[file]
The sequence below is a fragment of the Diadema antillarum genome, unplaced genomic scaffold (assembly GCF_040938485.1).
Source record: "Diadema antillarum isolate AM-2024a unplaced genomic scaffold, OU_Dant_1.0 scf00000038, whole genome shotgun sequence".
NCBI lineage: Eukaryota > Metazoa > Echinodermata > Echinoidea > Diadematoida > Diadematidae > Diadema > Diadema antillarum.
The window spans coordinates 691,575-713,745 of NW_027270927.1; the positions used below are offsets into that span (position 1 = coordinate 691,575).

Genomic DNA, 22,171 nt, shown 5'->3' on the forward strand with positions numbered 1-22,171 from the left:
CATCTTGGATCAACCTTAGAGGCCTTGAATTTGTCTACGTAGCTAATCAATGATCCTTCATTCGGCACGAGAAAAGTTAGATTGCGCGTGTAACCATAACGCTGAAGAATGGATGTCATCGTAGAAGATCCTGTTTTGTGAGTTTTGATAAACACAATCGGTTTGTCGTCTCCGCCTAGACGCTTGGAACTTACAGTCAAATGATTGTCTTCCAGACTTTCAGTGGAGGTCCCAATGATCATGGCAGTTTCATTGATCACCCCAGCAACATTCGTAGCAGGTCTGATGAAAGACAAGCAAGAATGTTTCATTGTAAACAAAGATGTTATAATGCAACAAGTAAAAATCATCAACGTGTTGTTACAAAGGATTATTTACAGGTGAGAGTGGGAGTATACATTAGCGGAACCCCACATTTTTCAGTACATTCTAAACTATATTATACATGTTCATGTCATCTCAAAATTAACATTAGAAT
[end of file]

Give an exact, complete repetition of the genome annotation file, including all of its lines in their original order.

The sequence below is a fragment of the Diadema antillarum genome, unplaced genomic scaffold (assembly GCF_040938485.1).
Source record: "Diadema antillarum isolate AM-2024a unplaced genomic scaffold, OU_Dant_1.0 scf00000038, whole genome shotgun sequence".
NCBI lineage: Eukaryota > Metazoa > Echinodermata > Echinoidea > Diadematoida > Diadematidae > Diadema > Diadema antillarum.
The window spans coordinates 691,575-713,745 of NW_027270927.1; the positions used below are offsets into that span (position 1 = coordinate 691,575).

Genomic DNA, 22,171 nt, shown 5'->3' on the forward strand with positions numbered 1-22,171 from the left:
CATCTTGGATCAACCTTAGAGGCCTTGAATTTGTCTACGTAGCTAATCAATGATCCTTCATTCGGCACGAGAAAAGTTAGATTGCGCGTGTAACCATAACGCTGAAGAATGGATGTCATCGTAGAAGATCCTGTTTTGTGAGTTTTGATAAACACAATCGGTTTGTCGTCTCCGCCTAGACGCTTGGAACTTACAGTCAAATGATTGTCTTCCAGACTTTCAGTGGAGGTCCCAATGATCATGGCAGTTTCATTGATCACCCCAGCAACATTCGTAGCAGGTCTGATGAAAGACAAGCAAGAATGTTTCATTGTAAACAAAGATGTTATAATGCAACAAGTAAAAATCATCAACGTGTTGTTACAAAGGATTATTTACAGGTGAGAGTGGGAGTATACATTAGCGGAACCCCACATTTTTCAGTACATTCTAAACTATATTATACATGTTCATGTCATCTCAAAATTAACATTAGAAT